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Thought Mortality Was Dead?
Source: Cambridge Associates

Considerations for Pensions Given the IRS’s Delay in Implementing RP-2014

Longevity risk, the risk that plan participants live longer than assumed, gained widespread attention in October 2014 when the Society of Actuaries released its draft of updated mortality assumptions (called RP-2014). Because this was the first update to the standard assumptions in over a decade, the change from the previous tables was noticeable: a boost of life expectancy of two to three years, on average. By 2016, accounting auditors largely required defined benefit plan sponsors to use the updated assumptions on their financial statements, resulting in an average drop in reported funded status of 4%–8%.

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Major Savings and Reforms Budget of the U.S. Government Fiscal Year 2018
Source: Office of Management and Budget

This volume describes major savings and reform proposals included in the 2018 President’s Budget. It includes both discretionary and mandatory savings proposals that bring Federal spending under control and return the Federal budget to balance within 10 years. These proposals encompass a common sense approach to redefine the proper role of the Federal Government, and curtail programs that fall short on results or provide little return to the American people.

In total, this volume highlights 2018 savings of $57.3 billion in discretionary programs, including $26.7 billion in program eliminations and $30.6 billion in reductions. The volume also describes the major mandatory proposals summarized in Table S-6 of the Budget volume.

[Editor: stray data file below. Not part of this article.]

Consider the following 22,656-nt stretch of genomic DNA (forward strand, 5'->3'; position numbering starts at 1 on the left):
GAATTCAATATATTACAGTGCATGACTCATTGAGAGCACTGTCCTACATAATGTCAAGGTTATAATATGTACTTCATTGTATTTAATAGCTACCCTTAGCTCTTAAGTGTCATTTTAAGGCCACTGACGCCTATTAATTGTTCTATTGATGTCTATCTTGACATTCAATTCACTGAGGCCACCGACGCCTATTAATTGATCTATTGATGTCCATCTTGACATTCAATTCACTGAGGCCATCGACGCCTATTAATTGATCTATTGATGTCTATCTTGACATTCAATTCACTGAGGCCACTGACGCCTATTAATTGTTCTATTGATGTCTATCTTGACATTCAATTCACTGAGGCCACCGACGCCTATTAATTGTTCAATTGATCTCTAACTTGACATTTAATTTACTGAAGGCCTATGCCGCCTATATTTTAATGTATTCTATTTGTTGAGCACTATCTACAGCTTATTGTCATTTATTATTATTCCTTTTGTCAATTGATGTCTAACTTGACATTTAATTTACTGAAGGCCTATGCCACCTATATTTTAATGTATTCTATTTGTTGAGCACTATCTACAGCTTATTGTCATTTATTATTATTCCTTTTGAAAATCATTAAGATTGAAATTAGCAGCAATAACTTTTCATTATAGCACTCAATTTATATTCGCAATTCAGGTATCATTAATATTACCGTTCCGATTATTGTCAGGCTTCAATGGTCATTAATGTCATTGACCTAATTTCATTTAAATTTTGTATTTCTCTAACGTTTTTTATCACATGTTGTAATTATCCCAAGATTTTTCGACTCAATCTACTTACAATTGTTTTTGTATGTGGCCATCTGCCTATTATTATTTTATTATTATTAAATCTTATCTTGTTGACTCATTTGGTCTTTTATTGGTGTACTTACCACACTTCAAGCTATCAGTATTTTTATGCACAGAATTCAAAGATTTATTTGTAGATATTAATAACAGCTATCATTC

Going forward, the Administration will build on these proposals in order to implement the President’s charge to create a leaner, more accountable, less intrusive, and more effective Government.

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What Are the Costs and Benefits of Social Security Investing in Equities?
Source: Center for Retirement Reasearch

The brief’s key findings are:

  • One option for helping address Social Security’s long-term financial health is to shift a portion of its trust fund reserves into equities.
  • Of course, equities would expose the program to greater financial risk.
  • However, in terms of financial risk, both retrospective and prospective analyses suggest that equities would improve Social Security’s finances.
  • In terms of critics’ concerns:
    • little evidence exists that trust fund equity investing would disrupt the stock market;
    • the experience with the Thrift Savings Plan for federal employees provides a road map for separating the government from investment decisions; and
    • accounting for returns on a risk-adjusted basis would avoid the appearance that substituting stocks for bonds provides magic money.